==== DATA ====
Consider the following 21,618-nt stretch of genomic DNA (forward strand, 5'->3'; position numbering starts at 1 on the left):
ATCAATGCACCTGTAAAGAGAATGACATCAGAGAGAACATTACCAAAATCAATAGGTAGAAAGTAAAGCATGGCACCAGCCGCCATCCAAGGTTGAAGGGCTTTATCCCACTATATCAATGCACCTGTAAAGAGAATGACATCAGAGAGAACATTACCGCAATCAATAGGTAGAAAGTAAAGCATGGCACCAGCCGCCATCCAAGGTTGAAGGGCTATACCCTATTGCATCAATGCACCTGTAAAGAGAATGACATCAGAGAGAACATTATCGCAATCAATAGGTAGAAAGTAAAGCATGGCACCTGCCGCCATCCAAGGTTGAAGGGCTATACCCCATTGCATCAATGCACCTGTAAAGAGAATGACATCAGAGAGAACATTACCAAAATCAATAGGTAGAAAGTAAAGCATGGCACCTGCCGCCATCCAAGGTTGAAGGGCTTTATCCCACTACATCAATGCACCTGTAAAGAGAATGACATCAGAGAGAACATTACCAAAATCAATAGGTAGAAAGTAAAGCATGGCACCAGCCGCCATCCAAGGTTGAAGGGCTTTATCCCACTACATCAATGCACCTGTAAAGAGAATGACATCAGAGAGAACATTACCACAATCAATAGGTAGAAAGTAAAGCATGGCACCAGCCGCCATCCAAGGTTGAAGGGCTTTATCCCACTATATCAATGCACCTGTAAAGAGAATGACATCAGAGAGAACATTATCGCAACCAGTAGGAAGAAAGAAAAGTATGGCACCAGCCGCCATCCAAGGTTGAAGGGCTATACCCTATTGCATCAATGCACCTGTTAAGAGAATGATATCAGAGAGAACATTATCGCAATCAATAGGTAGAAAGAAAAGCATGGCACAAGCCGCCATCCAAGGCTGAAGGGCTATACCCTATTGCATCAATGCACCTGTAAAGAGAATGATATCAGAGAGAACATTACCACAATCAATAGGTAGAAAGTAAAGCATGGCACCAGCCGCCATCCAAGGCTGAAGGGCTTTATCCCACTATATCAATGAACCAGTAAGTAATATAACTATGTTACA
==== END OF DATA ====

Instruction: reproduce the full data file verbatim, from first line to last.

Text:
Consider the following 21,618-nt stretch of genomic DNA (forward strand, 5'->3'; position numbering starts at 1 on the left):
ATCAATGCACCTGTAAAGAGAATGACATCAGAGAGAACATTACCAAAATCAATAGGTAGAAAGTAAAGCATGGCACCAGCCGCCATCCAAGGTTGAAGGGCTTTATCCCACTATATCAATGCACCTGTAAAGAGAATGACATCAGAGAGAACATTACCGCAATCAATAGGTAGAAAGTAAAGCATGGCACCAGCCGCCATCCAAGGTTGAAGGGCTATACCCTATTGCATCAATGCACCTGTAAAGAGAATGACATCAGAGAGAACATTATCGCAATCAATAGGTAGAAAGTAAAGCATGGCACCTGCCGCCATCCAAGGTTGAAGGGCTATACCCCATTGCATCAATGCACCTGTAAAGAGAATGACATCAGAGAGAACATTACCAAAATCAATAGGTAGAAAGTAAAGCATGGCACCTGCCGCCATCCAAGGTTGAAGGGCTTTATCCCACTACATCAATGCACCTGTAAAGAGAATGACATCAGAGAGAACATTACCAAAATCAATAGGTAGAAAGTAAAGCATGGCACCAGCCGCCATCCAAGGTTGAAGGGCTTTATCCCACTACATCAATGCACCTGTAAAGAGAATGACATCAGAGAGAACATTACCACAATCAATAGGTAGAAAGTAAAGCATGGCACCAGCCGCCATCCAAGGTTGAAGGGCTTTATCCCACTATATCAATGCACCTGTAAAGAGAATGACATCAGAGAGAACATTATCGCAACCAGTAGGAAGAAAGAAAAGTATGGCACCAGCCGCCATCCAAGGTTGAAGGGCTATACCCTATTGCATCAATGCACCTGTTAAGAGAATGATATCAGAGAGAACATTATCGCAATCAATAGGTAGAAAGAAAAGCATGGCACAAGCCGCCATCCAAGGCTGAAGGGCTATACCCTATTGCATCAATGCACCTGTAAAGAGAATGATATCAGAGAGAACATTACCACAATCAATAGGTAGAAAGTAAAGCATGGCACCAGCCGCCATCCAAGGCTGAAGGGCTTTATCCCACTATATCAATGAACCAGTAAGTAATATAACTATGTTACA